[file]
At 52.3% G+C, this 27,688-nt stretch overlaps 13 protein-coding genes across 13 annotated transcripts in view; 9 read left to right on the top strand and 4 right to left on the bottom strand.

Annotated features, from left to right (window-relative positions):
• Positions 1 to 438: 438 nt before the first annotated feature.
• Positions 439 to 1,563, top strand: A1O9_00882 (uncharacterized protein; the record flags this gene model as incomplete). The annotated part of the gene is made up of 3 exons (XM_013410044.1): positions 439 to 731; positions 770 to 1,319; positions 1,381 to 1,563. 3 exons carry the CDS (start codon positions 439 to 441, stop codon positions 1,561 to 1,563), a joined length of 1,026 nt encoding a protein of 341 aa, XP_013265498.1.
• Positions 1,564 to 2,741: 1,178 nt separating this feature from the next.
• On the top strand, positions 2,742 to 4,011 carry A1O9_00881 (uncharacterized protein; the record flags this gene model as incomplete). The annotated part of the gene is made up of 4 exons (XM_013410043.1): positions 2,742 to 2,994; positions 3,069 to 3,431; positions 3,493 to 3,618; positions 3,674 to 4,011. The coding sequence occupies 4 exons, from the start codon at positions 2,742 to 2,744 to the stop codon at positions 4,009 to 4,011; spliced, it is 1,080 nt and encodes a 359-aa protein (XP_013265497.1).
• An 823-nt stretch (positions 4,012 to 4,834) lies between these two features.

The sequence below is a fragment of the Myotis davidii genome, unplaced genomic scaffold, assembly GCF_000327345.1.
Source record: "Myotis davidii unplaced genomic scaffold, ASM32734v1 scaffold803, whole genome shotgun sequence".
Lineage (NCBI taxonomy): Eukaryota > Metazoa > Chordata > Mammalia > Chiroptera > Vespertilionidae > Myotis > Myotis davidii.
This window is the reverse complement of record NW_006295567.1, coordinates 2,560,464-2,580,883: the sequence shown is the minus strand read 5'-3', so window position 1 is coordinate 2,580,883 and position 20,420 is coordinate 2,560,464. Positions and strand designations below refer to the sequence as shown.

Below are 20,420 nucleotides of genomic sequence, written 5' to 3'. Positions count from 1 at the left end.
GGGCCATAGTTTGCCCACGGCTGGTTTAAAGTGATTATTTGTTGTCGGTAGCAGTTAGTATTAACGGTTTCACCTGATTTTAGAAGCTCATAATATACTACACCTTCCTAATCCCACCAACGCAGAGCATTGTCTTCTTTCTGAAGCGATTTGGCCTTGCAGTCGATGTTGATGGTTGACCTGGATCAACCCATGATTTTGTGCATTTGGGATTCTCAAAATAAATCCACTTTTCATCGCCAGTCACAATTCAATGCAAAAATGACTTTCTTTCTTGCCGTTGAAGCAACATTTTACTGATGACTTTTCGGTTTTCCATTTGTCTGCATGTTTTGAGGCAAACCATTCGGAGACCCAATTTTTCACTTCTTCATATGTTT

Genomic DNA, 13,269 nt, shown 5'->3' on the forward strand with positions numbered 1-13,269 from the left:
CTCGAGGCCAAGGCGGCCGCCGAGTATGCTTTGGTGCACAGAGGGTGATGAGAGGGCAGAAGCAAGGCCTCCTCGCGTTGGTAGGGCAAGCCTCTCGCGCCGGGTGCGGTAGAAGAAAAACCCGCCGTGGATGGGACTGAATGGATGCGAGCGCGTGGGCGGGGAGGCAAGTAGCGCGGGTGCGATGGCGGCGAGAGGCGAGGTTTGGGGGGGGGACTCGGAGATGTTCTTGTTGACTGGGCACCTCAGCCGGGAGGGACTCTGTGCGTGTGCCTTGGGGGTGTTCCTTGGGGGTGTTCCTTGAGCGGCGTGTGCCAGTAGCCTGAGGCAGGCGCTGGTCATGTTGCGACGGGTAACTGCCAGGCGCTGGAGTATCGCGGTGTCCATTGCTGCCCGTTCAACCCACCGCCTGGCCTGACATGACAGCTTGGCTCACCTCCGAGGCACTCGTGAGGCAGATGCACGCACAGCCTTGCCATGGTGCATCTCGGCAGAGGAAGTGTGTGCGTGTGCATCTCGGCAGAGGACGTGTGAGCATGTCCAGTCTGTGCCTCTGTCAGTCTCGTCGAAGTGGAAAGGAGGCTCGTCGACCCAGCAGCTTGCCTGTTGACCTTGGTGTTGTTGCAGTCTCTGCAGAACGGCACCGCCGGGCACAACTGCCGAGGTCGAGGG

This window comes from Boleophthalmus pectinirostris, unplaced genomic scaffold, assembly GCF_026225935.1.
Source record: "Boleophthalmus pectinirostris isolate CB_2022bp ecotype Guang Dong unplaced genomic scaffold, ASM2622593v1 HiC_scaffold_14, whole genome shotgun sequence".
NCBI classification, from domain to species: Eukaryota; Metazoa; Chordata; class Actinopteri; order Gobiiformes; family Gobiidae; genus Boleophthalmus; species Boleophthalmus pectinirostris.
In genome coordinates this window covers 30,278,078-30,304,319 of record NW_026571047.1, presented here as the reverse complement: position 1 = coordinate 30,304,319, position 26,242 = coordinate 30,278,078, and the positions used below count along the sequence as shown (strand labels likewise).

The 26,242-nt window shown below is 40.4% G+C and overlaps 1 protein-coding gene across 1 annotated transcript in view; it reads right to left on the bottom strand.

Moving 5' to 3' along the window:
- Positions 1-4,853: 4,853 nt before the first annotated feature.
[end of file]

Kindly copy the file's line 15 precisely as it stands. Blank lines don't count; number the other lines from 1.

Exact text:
CTCGAGGCCAAGGCGGCCGCCGAGTATGCTTTGGTGCACAGAGGGTGATGAGAGGGCAGAAGCAAGGCCTCCTCGCGTTGGTAGGGCAAGCCTCTCGCGCCGGGTGCGGTAGAAGAAAAACCCGCCGTGGATGGGACTGAATGGATGCGAGCGCGTGGGCGGGGAGGCAAGTAGCGCGGGTGCGATGGCGGCGAGAGGCGAGGTTTGGGGGGGGGACTCGGAGATGTTCTTGTTGACTGGGCACCTCAGCCGGGAGGGACTCTGTGCGTGTGCCTTGGGGGTGTTCCTTGGGGGTGTTCCTTGAGCGGCGTGTGCCAGTAGCCTGAGGCAGGCGCTGGTCATGTTGCGACGGGTAACTGCCAGGCGCTGGAGTATCGCGGTGTCCATTGCTGCCCGTTCAACCCACCGCCTGGCCTGACATGACAGCTTGGCTCACCTCCGAGGCACTCGTGAGGCAGATGCACGCACAGCCTTGCCATGGTGCATCTCGGCAGAGGAAGTGTGTGCGTGTGCATCTCGGCAGAGGACGTGTGAGCATGTCCAGTCTGTGCCTCTGTCAGTCTCGTCGAAGTGGAAAGGAGGCTCGTCGACCCAGCAGCTTGCCTGTTGACCTTGGTGTTGTTGCAGTCTCTGCAGAACGGCACCGCCGGGCACAACTGCCGAGGTCGAGGG